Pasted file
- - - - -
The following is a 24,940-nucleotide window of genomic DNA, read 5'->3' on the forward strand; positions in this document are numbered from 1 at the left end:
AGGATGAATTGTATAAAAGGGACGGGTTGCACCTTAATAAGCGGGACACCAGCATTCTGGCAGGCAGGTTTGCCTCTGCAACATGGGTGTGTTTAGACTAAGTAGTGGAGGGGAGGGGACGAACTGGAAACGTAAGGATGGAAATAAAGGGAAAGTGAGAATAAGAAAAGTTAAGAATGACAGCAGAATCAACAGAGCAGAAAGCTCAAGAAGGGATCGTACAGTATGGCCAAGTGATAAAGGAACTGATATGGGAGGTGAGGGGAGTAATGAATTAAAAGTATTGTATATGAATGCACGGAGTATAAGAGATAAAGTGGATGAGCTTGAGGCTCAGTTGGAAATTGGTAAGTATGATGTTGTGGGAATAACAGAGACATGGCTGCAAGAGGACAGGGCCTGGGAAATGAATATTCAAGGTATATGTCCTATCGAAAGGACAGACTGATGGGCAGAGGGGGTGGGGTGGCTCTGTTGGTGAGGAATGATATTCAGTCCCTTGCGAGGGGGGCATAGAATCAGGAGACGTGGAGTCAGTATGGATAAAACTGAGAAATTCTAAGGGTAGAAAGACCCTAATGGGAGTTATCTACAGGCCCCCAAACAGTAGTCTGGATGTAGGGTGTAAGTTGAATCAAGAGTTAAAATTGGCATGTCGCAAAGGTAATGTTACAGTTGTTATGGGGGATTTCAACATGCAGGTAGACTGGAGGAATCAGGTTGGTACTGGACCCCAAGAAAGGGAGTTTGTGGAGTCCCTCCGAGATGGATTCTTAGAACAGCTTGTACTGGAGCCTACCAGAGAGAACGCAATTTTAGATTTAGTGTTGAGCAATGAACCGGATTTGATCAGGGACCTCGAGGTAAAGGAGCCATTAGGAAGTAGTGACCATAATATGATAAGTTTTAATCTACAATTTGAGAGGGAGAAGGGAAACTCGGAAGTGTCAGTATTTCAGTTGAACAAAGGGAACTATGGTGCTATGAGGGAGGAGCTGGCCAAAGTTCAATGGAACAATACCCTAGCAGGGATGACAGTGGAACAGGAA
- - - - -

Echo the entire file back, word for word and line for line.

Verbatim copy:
The following is a 24,940-nucleotide window of genomic DNA, read 5'->3' on the forward strand; positions in this document are numbered from 1 at the left end:
AGGATGAATTGTATAAAAGGGACGGGTTGCACCTTAATAAGCGGGACACCAGCATTCTGGCAGGCAGGTTTGCCTCTGCAACATGGGTGTGTTTAGACTAAGTAGTGGAGGGGAGGGGACGAACTGGAAACGTAAGGATGGAAATAAAGGGAAAGTGAGAATAAGAAAAGTTAAGAATGACAGCAGAATCAACAGAGCAGAAAGCTCAAGAAGGGATCGTACAGTATGGCCAAGTGATAAAGGAACTGATATGGGAGGTGAGGGGAGTAATGAATTAAAAGTATTGTATATGAATGCACGGAGTATAAGAGATAAAGTGGATGAGCTTGAGGCTCAGTTGGAAATTGGTAAGTATGATGTTGTGGGAATAACAGAGACATGGCTGCAAGAGGACAGGGCCTGGGAAATGAATATTCAAGGTATATGTCCTATCGAAAGGACAGACTGATGGGCAGAGGGGGTGGGGTGGCTCTGTTGGTGAGGAATGATATTCAGTCCCTTGCGAGGGGGGCATAGAATCAGGAGACGTGGAGTCAGTATGGATAAAACTGAGAAATTCTAAGGGTAGAAAGACCCTAATGGGAGTTATCTACAGGCCCCCAAACAGTAGTCTGGATGTAGGGTGTAAGTTGAATCAAGAGTTAAAATTGGCATGTCGCAAAGGTAATGTTACAGTTGTTATGGGGGATTTCAACATGCAGGTAGACTGGAGGAATCAGGTTGGTACTGGACCCCAAGAAAGGGAGTTTGTGGAGTCCCTCCGAGATGGATTCTTAGAACAGCTTGTACTGGAGCCTACCAGAGAGAACGCAATTTTAGATTTAGTGTTGAGCAATGAACCGGATTTGATCAGGGACCTCGAGGTAAAGGAGCCATTAGGAAGTAGTGACCATAATATGATAAGTTTTAATCTACAATTTGAGAGGGAGAAGGGAAACTCGGAAGTGTCAGTATTTCAGTTGAACAAAGGGAACTATGGTGCTATGAGGGAGGAGCTGGCCAAAGTTCAATGGAACAATACCCTAGCAGGGATGACAGTGGAACAGGAA